PS. Compounding also works in reverse when you borrow money. Having to pay interest on interest deteriorates wealth just as quickly as earning interest on interest creates wealth.


– Liam Rutty –

Celebrating Achievements | Andy Lay

We all celebrate certain things in our lives. Whether it’s the arrival of a new baby, holiday, weddings, or our first home, the list goes on and on. However do we celebrate enough and do we use these achievements to our advantage? All these events are equally important to the person involved and we’ll be looking into how and why we need to celebrate these successes, once we’ve achieved them.


When we don’t meet our goals, we often put heavy emphasis on what didn’t work and all the negative effects that go with it. So why don’t we do the same thing when we achieve our goals? Once we’ve achieved our goal we would acknowledge it at first but then quickly move on. To give you an example, my wife and I had initially set ourselves a goal of saving enough for our own home several years ago. We initially made a commitment to ensure we had enough savings by the end of 3 years to buy our own home. To make things a bit more difficult, we didn’t want our son to be in child care, which meant my wife wasn’t working and I was the sole income earner. We didn’t let this get in our way and were able to reach our goal by the end of the 3 years. After we purchased our home, we both sat down and reflected on all the hurdles we had overcame and more importantly soaked in the fact that we achieved our goal even with hurdles along the way. This gave us a more positive outlook and motivation for future goals.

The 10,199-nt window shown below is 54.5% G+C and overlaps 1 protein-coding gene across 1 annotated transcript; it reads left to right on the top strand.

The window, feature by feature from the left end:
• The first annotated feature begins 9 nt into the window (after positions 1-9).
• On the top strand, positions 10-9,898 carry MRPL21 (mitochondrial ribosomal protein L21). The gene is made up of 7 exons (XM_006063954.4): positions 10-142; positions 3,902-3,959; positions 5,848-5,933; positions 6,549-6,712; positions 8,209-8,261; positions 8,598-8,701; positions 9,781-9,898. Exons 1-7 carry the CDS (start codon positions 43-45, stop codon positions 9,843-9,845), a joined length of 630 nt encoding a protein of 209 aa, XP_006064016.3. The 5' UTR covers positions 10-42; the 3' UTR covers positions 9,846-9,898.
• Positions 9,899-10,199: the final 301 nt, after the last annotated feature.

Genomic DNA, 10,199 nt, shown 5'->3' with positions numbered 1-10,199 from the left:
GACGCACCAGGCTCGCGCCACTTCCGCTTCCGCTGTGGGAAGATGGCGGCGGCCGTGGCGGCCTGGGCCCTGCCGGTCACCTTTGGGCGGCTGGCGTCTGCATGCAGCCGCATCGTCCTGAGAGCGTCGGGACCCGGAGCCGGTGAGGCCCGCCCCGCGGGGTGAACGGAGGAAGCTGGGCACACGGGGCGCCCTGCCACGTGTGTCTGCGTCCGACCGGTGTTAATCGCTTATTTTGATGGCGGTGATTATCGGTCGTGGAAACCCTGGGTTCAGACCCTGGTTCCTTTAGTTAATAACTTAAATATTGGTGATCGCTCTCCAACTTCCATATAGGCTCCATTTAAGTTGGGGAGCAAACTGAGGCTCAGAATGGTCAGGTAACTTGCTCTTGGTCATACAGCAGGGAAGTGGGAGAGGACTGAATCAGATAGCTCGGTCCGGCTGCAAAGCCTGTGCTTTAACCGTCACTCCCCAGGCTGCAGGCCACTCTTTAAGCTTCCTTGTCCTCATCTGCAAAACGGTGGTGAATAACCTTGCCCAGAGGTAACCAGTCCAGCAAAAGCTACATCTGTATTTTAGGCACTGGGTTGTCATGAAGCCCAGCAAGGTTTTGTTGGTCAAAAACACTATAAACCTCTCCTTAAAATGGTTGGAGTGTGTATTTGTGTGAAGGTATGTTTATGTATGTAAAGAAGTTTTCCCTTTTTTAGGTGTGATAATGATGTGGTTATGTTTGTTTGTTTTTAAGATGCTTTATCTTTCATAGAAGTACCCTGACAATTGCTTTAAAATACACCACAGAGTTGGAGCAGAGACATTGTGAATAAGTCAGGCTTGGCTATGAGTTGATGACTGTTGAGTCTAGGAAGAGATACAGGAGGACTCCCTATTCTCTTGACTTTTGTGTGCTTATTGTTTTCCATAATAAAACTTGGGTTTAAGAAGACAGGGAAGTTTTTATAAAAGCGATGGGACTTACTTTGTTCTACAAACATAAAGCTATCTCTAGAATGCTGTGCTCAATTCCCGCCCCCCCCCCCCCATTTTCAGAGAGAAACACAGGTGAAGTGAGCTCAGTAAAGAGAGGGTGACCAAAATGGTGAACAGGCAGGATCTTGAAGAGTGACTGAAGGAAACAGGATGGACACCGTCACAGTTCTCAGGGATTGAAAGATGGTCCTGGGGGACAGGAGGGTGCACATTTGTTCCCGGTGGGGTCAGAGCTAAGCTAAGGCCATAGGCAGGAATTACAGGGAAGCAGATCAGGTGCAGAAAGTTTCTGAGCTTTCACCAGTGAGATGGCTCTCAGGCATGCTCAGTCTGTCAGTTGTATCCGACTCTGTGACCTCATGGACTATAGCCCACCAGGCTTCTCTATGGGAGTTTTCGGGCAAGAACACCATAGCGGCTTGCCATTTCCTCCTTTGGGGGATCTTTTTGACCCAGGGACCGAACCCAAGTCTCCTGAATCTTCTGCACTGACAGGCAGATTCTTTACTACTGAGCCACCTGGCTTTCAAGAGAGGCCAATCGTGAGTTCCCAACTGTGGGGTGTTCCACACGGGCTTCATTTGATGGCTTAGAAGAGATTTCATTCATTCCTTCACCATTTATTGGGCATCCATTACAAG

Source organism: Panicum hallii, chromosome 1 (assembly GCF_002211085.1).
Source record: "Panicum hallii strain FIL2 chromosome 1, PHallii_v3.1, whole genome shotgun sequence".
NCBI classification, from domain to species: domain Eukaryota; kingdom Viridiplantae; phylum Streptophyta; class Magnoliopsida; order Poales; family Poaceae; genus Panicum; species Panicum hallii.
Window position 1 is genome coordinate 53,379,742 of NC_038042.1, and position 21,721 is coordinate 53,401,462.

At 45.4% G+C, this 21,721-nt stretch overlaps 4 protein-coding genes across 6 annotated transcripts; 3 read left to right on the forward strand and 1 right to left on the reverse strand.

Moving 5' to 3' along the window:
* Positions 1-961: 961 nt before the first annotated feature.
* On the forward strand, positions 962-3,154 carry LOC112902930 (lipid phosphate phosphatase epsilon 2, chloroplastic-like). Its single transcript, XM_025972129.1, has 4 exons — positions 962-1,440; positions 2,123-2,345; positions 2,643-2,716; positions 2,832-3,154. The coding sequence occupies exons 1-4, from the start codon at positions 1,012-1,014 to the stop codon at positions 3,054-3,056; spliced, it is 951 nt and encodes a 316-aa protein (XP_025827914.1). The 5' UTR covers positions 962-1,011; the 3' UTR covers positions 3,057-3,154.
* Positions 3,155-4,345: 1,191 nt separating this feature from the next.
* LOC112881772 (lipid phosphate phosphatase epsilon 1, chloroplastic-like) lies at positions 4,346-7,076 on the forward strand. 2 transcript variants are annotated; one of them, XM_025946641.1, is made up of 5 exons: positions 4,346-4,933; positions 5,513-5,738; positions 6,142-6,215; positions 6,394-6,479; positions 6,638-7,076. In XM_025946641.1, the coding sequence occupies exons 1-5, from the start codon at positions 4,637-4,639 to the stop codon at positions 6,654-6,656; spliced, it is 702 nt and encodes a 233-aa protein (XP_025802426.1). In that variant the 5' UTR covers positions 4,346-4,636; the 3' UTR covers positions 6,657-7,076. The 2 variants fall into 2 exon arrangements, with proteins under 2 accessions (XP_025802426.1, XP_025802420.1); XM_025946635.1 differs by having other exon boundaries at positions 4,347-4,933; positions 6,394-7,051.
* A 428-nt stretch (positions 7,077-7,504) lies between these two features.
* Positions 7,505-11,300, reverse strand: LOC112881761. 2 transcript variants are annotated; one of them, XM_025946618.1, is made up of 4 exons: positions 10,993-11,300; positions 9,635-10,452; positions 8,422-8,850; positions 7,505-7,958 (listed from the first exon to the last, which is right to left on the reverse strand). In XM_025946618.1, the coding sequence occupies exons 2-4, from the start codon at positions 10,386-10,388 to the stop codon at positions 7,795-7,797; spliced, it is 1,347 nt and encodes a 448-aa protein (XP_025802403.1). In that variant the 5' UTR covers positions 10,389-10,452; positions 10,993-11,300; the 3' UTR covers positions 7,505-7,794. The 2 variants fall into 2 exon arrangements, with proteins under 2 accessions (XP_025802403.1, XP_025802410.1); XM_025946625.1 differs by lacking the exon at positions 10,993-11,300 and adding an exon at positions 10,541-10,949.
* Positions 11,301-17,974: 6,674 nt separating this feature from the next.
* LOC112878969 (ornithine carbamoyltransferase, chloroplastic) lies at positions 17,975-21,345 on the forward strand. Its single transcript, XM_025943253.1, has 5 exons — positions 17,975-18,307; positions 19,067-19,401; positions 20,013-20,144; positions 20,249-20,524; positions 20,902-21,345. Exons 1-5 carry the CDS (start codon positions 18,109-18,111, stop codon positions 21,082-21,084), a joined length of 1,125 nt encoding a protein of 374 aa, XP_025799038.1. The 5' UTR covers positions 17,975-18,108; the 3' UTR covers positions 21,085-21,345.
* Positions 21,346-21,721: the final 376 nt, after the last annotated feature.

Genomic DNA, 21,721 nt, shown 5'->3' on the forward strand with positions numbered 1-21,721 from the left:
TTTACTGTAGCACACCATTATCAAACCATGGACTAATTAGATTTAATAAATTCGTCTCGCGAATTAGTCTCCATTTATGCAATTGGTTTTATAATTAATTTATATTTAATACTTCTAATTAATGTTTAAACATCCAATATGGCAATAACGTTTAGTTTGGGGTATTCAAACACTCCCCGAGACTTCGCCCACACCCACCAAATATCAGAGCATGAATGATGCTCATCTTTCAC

So why should we celebrate?
So it’s all great that we celebrate our achievements, but is there an actual reason why we do and will it help us in the future? Here are some important points relating to why we should celebrate success.


1.    To learn and replicate future achievements.
One reason we celebrate is to recognise what is working well and why. Furthermore you can learn and inspire yourself from your past achievements. So in turn means you can replicate your achievements in the future. In my case for example, we agreed that being able to save for a house whilst on 1 income was a huge achievement. However we’ve also reflected on what hurdles we had to overcome and how we can replicate this success in the future. We’ve since achieved smaller goals such as creating an education fund for our kids and next is to save for a new car.


2. Changing your mindset to focus on success
Whatever it is that you want to achieve, having the correct mind set can be difference between success and failure. Having a negative mindset and constantly focusing on hurdles and failures will affect your motivation and ultimately leads to a higher chance of failure.


A large part of success is about your state of mind – so it’s about having a successful mindset. No matter how minor, you need to celebrate all your successes. Put a large focus and emphasise on what you’ve achieved and less on past failures and what hurdles lie ahead. Telling yourself you’ve overcome hurdles before and that you’ve also achieved successes in the past will help build your self-confidence and create a positive outlook. Conversely not recognising your achievements or putting your success down to luck, will not have the same effects on your mindset and motivation.


3. Motivation and Feel Good About it
Motivation is another factor which determines the success and failure of our goals and is also connected to our mindset. In this case motivation comes in the form of us acknowledging all our successes. Not just the big ones but smaller millstones, actions and goals, will give us the extra push along. So always give yourself plenty of reasons to celebrate your successes. That way you continuously build motivation for future goals and accumulate momentum.